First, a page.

What exactly are the “Human Resources” of an organisation?
The easy answer is that they are the people who work for a business, charity or public body. But while in the past, for the overwhelming majority of organisations, this term was synonymous with “employee”, these days that’s frequently not the case. And I’m not just talking about trendy hi-tech firms either – the chances are that if you’ve ordered anything for delivery recently, whether online or from a store, it will have been delivered by a self-employed contractor, not an employee of the company. Nor is it uncommon in many organisations to have sub-contracted out ‘ancillary’ services to others (indeed, that’s how I make my living!!)
So why is that an issue for those of us who work in HR? Well, there are lots of reasons:
· It won’t be enough to know about “employment law” – HR professionals will need to understand the full range of legal relationships that people can have with organisations, and be able to advise on them. The excuse that “x is a freelance, nothing to do with us” won’t wash in future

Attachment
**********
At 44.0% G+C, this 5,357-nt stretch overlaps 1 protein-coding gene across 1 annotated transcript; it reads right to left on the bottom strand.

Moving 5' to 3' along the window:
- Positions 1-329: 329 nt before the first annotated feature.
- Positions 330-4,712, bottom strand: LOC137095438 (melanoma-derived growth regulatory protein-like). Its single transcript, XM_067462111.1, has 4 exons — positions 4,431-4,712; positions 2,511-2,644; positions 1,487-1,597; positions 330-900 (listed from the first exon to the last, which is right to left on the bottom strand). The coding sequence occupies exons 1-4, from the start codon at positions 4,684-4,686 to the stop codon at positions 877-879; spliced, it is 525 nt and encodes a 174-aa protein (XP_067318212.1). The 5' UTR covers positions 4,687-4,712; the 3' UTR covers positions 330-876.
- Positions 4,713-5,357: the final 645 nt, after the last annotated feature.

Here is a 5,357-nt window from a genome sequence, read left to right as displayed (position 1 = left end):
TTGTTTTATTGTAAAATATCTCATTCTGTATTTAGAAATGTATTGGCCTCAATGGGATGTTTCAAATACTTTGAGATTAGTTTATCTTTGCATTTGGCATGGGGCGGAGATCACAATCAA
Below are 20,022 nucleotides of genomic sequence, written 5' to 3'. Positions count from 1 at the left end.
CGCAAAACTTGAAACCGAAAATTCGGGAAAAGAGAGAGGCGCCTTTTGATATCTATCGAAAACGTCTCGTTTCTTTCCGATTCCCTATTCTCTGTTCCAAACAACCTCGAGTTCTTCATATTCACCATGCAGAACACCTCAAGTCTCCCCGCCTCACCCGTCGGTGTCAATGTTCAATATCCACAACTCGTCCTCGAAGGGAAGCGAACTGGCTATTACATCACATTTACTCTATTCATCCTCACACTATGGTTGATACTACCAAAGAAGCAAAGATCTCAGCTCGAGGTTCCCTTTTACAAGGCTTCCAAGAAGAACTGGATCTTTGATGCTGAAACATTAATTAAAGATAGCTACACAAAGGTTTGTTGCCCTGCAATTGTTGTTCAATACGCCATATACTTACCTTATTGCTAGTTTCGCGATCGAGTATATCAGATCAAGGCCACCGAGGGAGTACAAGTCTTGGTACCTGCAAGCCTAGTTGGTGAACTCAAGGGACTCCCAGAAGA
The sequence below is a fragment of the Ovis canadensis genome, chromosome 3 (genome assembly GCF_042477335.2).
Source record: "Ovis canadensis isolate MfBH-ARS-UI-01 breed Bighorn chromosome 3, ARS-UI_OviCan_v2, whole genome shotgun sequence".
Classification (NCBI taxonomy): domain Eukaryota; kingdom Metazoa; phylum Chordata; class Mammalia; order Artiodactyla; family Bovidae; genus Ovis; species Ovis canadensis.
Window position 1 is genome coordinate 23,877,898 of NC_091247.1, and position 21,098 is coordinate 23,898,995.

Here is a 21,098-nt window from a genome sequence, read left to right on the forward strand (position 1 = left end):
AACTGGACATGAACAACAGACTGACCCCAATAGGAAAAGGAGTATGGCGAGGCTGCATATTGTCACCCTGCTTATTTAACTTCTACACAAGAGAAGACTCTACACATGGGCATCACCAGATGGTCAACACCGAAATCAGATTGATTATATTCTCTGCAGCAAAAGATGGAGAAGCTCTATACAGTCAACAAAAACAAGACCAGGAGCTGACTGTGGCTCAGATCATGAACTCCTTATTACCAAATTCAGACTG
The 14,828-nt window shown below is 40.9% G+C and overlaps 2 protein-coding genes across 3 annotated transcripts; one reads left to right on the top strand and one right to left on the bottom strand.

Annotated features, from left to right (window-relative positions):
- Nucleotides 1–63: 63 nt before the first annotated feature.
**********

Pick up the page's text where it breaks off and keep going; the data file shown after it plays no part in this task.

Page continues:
· How will we hire and fire in the future? Some of the time-consuming processes that we use to recruit, or dismiss, are not only not necessary but don’t fit with those who are working in a non-traditional way. And given that recruiting consultants or freelancers has been a traditional responsibility of procurement departments or line managers, how do we get involved without creating a turf war?
· If we have to recruit people differently, do we also need to start rethinking how we develop them? And indeed, exactly who do we need to consider developing?
· We talk a lot in HR about behaving “ethically”. If we start to use labour as a resource to be taken up and dropped when necessary for our business, how does that square with behaving in an ethical manner?
· Even if you don’t accept the ethical arguments, there are several clear business reasons why HR will need to change. The whole “psychological contract” between businesses and their workforces will change and our practices will need to as a consequence
· Things that we devote a lot of time to currently – like the nebulous concept of “employee engagement” – may become pointless; if workers aren’t all employees then chasing after engagement becomes a meaningless exercise.
That’s not to say we need to throw out everything we do in HR. Nor am I suggesting traditional employees will disappear – they will still form the majority of the workforce for the foreseeable future (at least for the remainder of my working life anyway!). But what I am suggesting is that we need to rethink exactly how – and why – we do a lot of things if the profession is to remain relevant in 21st century organisations.